Orthographic effects on rhyme monitoring

September 25th, 2016

seidenbergRhyme monitoring offers countless opportunities for a watchful person. A few of those opportunities were seized, resulting in this study:

Orthographic effects on rhyme monitoring,” Mark S. Seidenberg [pictured here] and Michael K. Tanenhaus, Journal of Experimental Psychology: Human Learning and Memory, vol. 5, no. 6, 1979, pp. 546-54.

Here’s detail from the study:



Announcing the 2016 Ig Nobel Prize winners!

September 23rd, 2016

Ten new Ig Nobel Prizes were awarded last night (September 22, 2016), at the 26th First Annual Ig Nobel Prize ceremony, at Harvard University’s Sanders Theatre. The prizes honor achievements that make people LAUGH, then THINK.

Here’s video of the entire ceremony:

Tomorrow, the new Ig Nobel Prize winners will give short public talks, and answer questions:

The Ig Informal Lectures
Saturday, Sep 24, 2016, 1:00 pm
MIT, building 26, room 100.
FREE admission, but seating is limited (so get there early)

UPDATE (Sept 24): In this photo, the new Ig Nobel Prize winners bask in applause at the conclusion to the Ig Informal Lectures at MIT. Kneeling in front of them are the four fly-swatter-wielding timekeepers, plus two official Confused Bystanders. Thanks to John Jenkins and the The MIT Press Bookstore for, as, always, helping to produce the event. Photo by Richard Baguley.


Watch the 26th First Annual Ig Nobel Prize Ceremony here!

September 22nd, 2016

The 26th First Annual Ig Nobel Prize ceremony happens today — Thursday, September 22, 2016.

Watch the live webcast here. The broadcast will start at 5:40 PM US eastern time. The ceremony itself begins at 6:00 PM US Eastern Time.

(Want to attend the ceremony in person, at Harvard University’s Sanders Theatre? Tickets have been sold out for a while now. But it’s possible a few last-minute tickets will become available: (1) check the Harvard Box Office web site; or (2) if you want to take your chances, come to the ticket window in Sanders Theatre one hour prior to the ceremony start.)

Please feel free to livetweet your thoughts, reactions, opinions, happiness, disgust, and genius, using the hashtag #IgNobel.


An analysis of CEO shirking (at the golf course)

September 22nd, 2016

GolfersCEOs of high-profile (e.g. S&P 1500) corporations are sometimes tempted to shirk their duties. One quite well-tried method of shirking is to leave the office for the day and play golf instead. Thus, as an observer, if you take the position that shirking might in general hamper business performance, an extrapolated question can be asked – ‘Is golf bad for business?’ Researchers Biggerstaff, Cicero and Puckett have investigated such things, and present their findings in a forthcoming paper for the journal Management Science entitled FORE! An analysis of CEO shirking They find that :-

“CEOs that golf frequently (i.e., those in the top quartile of golf play, who play at least 22 rounds per year) are associated with firms that have lower operating performance and firm values.”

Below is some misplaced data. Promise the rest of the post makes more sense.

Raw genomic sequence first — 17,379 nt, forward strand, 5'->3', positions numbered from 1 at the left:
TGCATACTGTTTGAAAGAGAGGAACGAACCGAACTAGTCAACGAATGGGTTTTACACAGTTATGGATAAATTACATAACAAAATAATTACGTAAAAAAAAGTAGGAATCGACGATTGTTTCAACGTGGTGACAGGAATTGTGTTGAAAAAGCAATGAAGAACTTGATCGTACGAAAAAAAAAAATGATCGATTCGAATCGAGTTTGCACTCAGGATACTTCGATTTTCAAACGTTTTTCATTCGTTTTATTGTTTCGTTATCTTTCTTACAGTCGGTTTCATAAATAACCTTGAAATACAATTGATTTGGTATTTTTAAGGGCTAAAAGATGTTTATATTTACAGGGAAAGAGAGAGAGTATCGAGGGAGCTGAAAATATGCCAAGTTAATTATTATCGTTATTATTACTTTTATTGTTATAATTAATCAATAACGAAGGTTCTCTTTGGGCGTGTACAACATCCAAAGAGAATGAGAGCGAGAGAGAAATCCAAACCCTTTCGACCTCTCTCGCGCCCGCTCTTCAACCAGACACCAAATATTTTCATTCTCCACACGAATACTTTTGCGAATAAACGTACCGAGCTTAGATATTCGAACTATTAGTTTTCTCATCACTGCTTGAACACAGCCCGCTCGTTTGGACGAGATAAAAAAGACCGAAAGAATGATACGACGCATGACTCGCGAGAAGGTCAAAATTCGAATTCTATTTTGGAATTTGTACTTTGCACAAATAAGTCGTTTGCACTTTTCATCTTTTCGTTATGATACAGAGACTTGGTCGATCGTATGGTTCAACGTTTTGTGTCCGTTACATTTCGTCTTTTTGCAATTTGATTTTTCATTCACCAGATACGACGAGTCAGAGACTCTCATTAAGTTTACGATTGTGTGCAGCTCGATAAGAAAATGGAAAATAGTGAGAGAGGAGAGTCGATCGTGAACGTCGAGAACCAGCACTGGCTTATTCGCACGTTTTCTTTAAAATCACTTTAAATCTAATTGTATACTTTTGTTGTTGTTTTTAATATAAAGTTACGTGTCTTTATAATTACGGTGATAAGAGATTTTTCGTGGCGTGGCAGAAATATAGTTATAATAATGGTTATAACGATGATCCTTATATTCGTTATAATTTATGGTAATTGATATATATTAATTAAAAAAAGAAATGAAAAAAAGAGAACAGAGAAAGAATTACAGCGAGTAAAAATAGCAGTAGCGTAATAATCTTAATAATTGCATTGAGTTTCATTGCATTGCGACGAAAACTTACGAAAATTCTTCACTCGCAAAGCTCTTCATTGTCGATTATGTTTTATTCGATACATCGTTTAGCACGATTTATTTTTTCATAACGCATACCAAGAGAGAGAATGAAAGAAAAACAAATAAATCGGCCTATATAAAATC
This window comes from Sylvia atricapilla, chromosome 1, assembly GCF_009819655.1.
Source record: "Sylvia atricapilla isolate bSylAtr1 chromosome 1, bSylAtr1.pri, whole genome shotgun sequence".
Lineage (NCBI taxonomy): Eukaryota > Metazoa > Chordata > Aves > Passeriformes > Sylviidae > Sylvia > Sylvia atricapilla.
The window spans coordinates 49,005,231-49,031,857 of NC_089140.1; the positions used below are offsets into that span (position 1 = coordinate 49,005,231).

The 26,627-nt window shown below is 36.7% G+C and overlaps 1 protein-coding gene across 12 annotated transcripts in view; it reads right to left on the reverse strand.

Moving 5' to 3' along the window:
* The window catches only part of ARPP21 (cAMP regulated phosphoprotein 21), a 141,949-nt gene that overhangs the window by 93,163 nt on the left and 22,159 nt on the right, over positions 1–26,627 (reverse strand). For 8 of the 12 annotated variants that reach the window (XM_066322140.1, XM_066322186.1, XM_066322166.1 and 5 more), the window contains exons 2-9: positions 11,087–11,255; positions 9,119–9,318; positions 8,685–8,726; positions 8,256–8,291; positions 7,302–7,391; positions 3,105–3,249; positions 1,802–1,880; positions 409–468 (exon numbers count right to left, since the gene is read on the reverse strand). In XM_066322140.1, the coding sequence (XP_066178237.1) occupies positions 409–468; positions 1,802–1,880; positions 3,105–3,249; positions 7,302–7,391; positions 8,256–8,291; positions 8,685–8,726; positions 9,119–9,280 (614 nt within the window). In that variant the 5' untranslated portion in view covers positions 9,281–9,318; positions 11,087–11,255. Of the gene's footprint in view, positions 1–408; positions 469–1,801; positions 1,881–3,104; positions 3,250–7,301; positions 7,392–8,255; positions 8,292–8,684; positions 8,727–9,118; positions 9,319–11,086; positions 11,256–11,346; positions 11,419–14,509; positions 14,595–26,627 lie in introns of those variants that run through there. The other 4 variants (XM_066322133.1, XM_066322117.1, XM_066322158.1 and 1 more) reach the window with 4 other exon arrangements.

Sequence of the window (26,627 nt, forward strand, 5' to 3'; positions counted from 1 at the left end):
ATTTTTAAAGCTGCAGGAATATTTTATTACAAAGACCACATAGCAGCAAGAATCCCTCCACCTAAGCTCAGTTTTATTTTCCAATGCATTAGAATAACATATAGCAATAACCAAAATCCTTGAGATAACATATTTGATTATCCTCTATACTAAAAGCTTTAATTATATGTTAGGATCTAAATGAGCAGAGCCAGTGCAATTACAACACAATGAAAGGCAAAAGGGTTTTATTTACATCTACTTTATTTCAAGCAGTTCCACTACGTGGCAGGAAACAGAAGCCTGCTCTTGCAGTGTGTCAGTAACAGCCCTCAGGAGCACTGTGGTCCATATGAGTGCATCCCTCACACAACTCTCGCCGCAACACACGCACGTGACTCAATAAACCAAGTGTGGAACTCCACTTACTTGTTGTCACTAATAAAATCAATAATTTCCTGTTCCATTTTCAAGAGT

And also :

”Numerous tests accounting for the possible endogenous nature of these relations support a conclusion that CEO shirking causes lower firm performance.”

A full copy of the paper can be found here.

Also see:Optimal shirking’
Bonus: ‘2012 Yearly Golfball Patents: A look back’

Optional assignment Although not investigated in the paper, some take the view that golf is actually good for business – in the sense that high-profile CEOs often encounter other high-profile CEOs at the golf course. Discuss

Note: The picture is ‘The MacDonald boys playing golf ‘ by Jeremiah Davison (1695?–1750?)

Ig Nobel Prize-winning swearing research wins best science book prize

September 22nd, 2016

Black Sheep: The Hidden Benefits of Being Bad, a new book by Richard Stephens, is the British Psychological Society’s Book Award winner — in the category Popular Science.bps-logo The BPS’s Book Awards have just been announced.

In the year 2010, Richard Stephens and two colleagues were awarded the Ig Nobel Peace Prize, for confirming the widely held belief that swearing relieves pain. That research is documented in the study  “Swearing as a Response to Pain,” Richard Stephens, John Atkins, and Andrew Kingston, Neuroreport, vol. 20 , no. 12, 2009, pp. 1056-60.

That same research forms part of the backbone of Richard Stephens’ (now prize-winning!) recent book, Black Sheep.

BONUS INFO: There is something of a tradition now of Ig Nobel Prize winners’ books winning prizes. One of the earliest examples: Chris McManus‘s book Right Hand, Left Hand, was awarded the 2003 Aventis Prize as best science book of the year. That book, Right Hand, Left Hand, grew mightily, over many years, from the research that eventually earned McManus the 2002 Ig Nobel Prize for biology. That Ig Nobel Prize was for McManus’s first published scientific paper: “Scrotal Asymmetry in Man and in Ancient Sculpture,” which appeared in the journal Nature, vol. 259, February 5, 1976, p. 426.